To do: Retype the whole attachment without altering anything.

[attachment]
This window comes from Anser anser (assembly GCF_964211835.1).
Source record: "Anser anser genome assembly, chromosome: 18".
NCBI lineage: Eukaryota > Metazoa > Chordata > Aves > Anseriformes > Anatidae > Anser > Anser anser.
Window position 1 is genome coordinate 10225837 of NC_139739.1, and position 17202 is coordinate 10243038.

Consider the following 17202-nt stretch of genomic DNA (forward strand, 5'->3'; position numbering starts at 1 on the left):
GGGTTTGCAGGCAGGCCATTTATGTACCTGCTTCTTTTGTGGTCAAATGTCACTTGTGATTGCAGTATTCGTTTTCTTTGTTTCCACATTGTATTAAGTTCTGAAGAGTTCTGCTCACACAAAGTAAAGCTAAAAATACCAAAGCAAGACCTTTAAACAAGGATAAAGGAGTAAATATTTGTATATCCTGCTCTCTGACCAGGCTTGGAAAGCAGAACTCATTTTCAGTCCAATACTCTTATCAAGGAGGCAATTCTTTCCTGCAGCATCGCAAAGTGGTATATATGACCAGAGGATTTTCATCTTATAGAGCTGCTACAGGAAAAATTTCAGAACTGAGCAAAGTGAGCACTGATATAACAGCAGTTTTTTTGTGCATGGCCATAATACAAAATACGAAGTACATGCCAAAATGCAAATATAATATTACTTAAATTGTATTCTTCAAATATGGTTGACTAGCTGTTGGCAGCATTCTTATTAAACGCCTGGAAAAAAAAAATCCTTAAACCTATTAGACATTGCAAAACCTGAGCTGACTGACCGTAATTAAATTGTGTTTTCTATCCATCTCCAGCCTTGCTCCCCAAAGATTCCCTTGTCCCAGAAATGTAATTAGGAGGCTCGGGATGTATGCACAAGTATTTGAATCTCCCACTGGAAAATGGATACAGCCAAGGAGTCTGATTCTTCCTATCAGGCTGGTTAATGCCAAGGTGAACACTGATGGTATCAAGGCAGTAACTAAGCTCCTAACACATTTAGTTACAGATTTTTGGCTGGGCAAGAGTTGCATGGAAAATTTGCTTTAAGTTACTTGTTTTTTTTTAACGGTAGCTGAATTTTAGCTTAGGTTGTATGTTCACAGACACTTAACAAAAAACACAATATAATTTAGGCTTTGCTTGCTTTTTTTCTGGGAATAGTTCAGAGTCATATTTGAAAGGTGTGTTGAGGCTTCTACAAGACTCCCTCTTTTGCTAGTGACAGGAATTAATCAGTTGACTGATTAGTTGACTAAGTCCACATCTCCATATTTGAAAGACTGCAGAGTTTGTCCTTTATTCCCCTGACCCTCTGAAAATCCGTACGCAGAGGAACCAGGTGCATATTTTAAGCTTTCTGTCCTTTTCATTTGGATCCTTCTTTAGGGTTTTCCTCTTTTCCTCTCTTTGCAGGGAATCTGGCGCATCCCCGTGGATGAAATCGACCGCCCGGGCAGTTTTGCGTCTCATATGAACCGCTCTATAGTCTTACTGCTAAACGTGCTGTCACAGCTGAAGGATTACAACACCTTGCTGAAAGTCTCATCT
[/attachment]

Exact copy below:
This window comes from Anser anser (assembly GCF_964211835.1).
Source record: "Anser anser genome assembly, chromosome: 18".
NCBI lineage: Eukaryota > Metazoa > Chordata > Aves > Anseriformes > Anatidae > Anser > Anser anser.
Window position 1 is genome coordinate 10225837 of NC_139739.1, and position 17202 is coordinate 10243038.

Consider the following 17202-nt stretch of genomic DNA (forward strand, 5'->3'; position numbering starts at 1 on the left):
GGGTTTGCAGGCAGGCCATTTATGTACCTGCTTCTTTTGTGGTCAAATGTCACTTGTGATTGCAGTATTCGTTTTCTTTGTTTCCACATTGTATTAAGTTCTGAAGAGTTCTGCTCACACAAAGTAAAGCTAAAAATACCAAAGCAAGACCTTTAAACAAGGATAAAGGAGTAAATATTTGTATATCCTGCTCTCTGACCAGGCTTGGAAAGCAGAACTCATTTTCAGTCCAATACTCTTATCAAGGAGGCAATTCTTTCCTGCAGCATCGCAAAGTGGTATATATGACCAGAGGATTTTCATCTTATAGAGCTGCTACAGGAAAAATTTCAGAACTGAGCAAAGTGAGCACTGATATAACAGCAGTTTTTTTGTGCATGGCCATAATACAAAATACGAAGTACATGCCAAAATGCAAATATAATATTACTTAAATTGTATTCTTCAAATATGGTTGACTAGCTGTTGGCAGCATTCTTATTAAACGCCTGGAAAAAAAAAATCCTTAAACCTATTAGACATTGCAAAACCTGAGCTGACTGACCGTAATTAAATTGTGTTTTCTATCCATCTCCAGCCTTGCTCCCCAAAGATTCCCTTGTCCCAGAAATGTAATTAGGAGGCTCGGGATGTATGCACAAGTATTTGAATCTCCCACTGGAAAATGGATACAGCCAAGGAGTCTGATTCTTCCTATCAGGCTGGTTAATGCCAAGGTGAACACTGATGGTATCAAGGCAGTAACTAAGCTCCTAACACATTTAGTTACAGATTTTTGGCTGGGCAAGAGTTGCATGGAAAATTTGCTTTAAGTTACTTGTTTTTTTTTAACGGTAGCTGAATTTTAGCTTAGGTTGTATGTTCACAGACACTTAACAAAAAACACAATATAATTTAGGCTTTGCTTGCTTTTTTTCTGGGAATAGTTCAGAGTCATATTTGAAAGGTGTGTTGAGGCTTCTACAAGACTCCCTCTTTTGCTAGTGACAGGAATTAATCAGTTGACTGATTAGTTGACTAAGTCCACATCTCCATATTTGAAAGACTGCAGAGTTTGTCCTTTATTCCCCTGACCCTCTGAAAATCCGTACGCAGAGGAACCAGGTGCATATTTTAAGCTTTCTGTCCTTTTCATTTGGATCCTTCTTTAGGGTTTTCCTCTTTTCCTCTCTTTGCAGGGAATCTGGCGCATCCCCGTGGATGAAATCGACCGCCCGGGCAGTTTTGCGTCTCATATGAACCGCTCTATAGTCTTACTGCTAAACGTGCTGTCACAGCTGAAGGATTACAACACCTTGCTGAAAGTCTCATCT